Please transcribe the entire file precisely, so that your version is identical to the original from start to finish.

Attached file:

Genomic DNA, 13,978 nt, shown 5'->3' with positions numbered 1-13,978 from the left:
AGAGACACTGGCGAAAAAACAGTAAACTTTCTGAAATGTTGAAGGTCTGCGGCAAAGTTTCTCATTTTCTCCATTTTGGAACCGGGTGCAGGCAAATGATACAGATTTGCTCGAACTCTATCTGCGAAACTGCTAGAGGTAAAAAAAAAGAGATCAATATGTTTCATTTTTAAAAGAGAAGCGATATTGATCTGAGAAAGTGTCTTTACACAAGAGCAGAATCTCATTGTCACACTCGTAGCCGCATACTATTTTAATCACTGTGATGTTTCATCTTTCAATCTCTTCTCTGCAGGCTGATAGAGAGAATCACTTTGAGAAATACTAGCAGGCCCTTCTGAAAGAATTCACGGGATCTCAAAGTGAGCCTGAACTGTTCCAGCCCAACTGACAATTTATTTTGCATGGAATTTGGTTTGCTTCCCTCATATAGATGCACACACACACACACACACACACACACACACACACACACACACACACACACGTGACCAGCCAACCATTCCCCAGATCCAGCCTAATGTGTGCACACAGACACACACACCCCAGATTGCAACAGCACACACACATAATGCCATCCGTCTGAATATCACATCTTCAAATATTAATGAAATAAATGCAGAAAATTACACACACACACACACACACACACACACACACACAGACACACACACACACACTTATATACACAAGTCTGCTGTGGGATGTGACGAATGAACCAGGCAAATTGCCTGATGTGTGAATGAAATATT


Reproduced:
Genomic DNA, 13,978 nt, shown 5'->3' with positions numbered 1-13,978 from the left:
AGAGACACTGGCGAAAAAACAGTAAACTTTCTGAAATGTTGAAGGTCTGCGGCAAAGTTTCTCATTTTCTCCATTTTGGAACCGGGTGCAGGCAAATGATACAGATTTGCTCGAACTCTATCTGCGAAACTGCTAGAGGTAAAAAAAAAGAGATCAATATGTTTCATTTTTAAAAGAGAAGCGATATTGATCTGAGAAAGTGTCTTTACACAAGAGCAGAATCTCATTGTCACACTCGTAGCCGCATACTATTTTAATCACTGTGATGTTTCATCTTTCAATCTCTTCTCTGCAGGCTGATAGAGAGAATCACTTTGAGAAATACTAGCAGGCCCTTCTGAAAGAATTCACGGGATCTCAAAGTGAGCCTGAACTGTTCCAGCCCAACTGACAATTTATTTTGCATGGAATTTGGTTTGCTTCCCTCATATAGATGCACACACACACACACACACACACACACACACACACACACACACACACACACGTGACCAGCCAACCATTCCCCAGATCCAGCCTAATGTGTGCACACAGACACACACACCCCAGATTGCAACAGCACACACACATAATGCCATCCGTCTGAATATCACATCTTCAAATATTAATGAAATAAATGCAGAAAATTACACACACACACACACACACACACACACACACACAGACACACACACACACACTTATATACACAAGTCTGCTGTGGGATGTGACGAATGAACCAGGCAAATTGCCTGATGTGTGAATGAAATATT